Latest In Cable Astroturfing: If You Squint, Twist, Spin And Mislead With Apples To Oranges Comparisons, US Broadband Is Great!
from the because-it's-not dept
For the past few months, I’d been pitched a few times from people (often somehow, if in murky ways, connected to the broadband industry) arguing that all those stories about how the US is far behind in broadband is untrue if you just looked at certain states. The basic argument is that since the US is so large, it’s not fair to compare it to, say, South Korea. Instead, they claim, if you just look at a few states in the US, those states compare quite well to this country or that country. Of course, to make a total fruit basket out of mixed metaphors, this is pretty blatant cherry picking apples to compare to oranges. We haven’t written any of those stories, but apparently someone went and created a misleading infographic to try to make the point on a site called “the Connectivist.”
The only way to do a true apples to apples comparison would be to look at the data for areas with similar conditions, including population size and area, which the Connectivist doesn?t do.
The site simply glosses over the fact that while broadband in the U.S. is improving, it?s still not a world leader in deploying high-speed Internet access to its citizens.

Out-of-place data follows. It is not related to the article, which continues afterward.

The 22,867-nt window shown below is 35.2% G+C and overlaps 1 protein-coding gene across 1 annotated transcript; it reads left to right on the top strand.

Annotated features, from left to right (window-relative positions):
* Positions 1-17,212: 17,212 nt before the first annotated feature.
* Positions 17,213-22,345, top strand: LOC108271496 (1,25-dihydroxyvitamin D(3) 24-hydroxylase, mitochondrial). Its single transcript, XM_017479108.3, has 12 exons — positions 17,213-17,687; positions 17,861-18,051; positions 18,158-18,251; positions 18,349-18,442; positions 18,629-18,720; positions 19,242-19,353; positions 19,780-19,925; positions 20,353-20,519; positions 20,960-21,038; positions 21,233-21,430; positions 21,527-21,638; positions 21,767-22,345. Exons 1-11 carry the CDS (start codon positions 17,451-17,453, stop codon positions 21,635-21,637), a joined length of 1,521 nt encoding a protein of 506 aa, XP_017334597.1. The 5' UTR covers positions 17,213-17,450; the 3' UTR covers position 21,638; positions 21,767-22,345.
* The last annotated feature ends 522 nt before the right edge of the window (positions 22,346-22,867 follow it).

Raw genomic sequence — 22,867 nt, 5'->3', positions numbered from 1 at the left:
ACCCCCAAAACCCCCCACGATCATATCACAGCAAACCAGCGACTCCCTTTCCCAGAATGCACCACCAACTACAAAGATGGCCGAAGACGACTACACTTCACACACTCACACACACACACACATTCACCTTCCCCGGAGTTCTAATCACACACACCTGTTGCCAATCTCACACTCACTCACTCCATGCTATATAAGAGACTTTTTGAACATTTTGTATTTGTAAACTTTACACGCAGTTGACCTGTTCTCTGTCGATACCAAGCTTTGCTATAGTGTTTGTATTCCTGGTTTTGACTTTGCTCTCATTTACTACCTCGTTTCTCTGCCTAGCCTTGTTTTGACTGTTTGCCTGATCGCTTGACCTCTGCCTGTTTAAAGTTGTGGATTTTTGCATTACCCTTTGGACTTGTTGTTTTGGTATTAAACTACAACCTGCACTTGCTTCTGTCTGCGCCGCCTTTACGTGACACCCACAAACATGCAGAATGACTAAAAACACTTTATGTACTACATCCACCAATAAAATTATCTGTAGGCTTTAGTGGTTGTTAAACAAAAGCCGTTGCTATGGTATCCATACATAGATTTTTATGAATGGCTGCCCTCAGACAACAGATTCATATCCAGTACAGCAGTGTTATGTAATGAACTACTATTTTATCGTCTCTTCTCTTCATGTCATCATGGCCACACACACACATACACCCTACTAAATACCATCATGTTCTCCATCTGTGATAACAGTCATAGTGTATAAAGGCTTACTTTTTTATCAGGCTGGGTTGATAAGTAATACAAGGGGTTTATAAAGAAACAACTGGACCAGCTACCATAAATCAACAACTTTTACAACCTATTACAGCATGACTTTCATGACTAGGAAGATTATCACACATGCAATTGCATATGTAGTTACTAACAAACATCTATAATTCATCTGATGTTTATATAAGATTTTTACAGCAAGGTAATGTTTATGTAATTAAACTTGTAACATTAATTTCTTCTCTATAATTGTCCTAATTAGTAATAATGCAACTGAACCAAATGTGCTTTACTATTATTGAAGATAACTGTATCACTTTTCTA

Even though nearly three-quarters of the U.S. has access to what the FCC currently defines as ?broadband,? meaning at least 4Mbps downstream, that?s still not a high enough percentage to get it into the top 10 globally. In fact, that percentage barely puts the U.S. in the 40 of all nations.
Likewise, only 39% of Americans have access to 10 Mbps service, which is what many people now consider the minimum acceptable standard for broadband. That ranks higher, putting the U.S. within the top 15 worldwide, but still pales in comparison to world leaders like Sweden (56%), the Netherlands (52%), and Romania (50%).
Morran notes, sarcastically, that the Connectivist seems to ignore all of this… and then suggests a reason why:
Maybe it has something to do with an organization you won?t see mentioned on the Connectivist until you get to its ?About? page, where it just happens to mention that ?The Connectivist is an online magazine created in partnership with the National Cable & Telecommunications Association.?
Ah yes, the NCTA, better known as the major trade/lobbying group for the cable industry. The very same NCTA that recently tried to set up a painfully awkward attempt at sounding cool and young to attract younger people to its anti-net neutrality stance — and when confronted with the fact it was behind that campaign, said, “What led you to the conclusion this is an NCTA effort?” At least this time it’s officially buried in the fine print, but really, NCTA, if your argument is so compelling, why is it that you always have to set up fake groups to push it?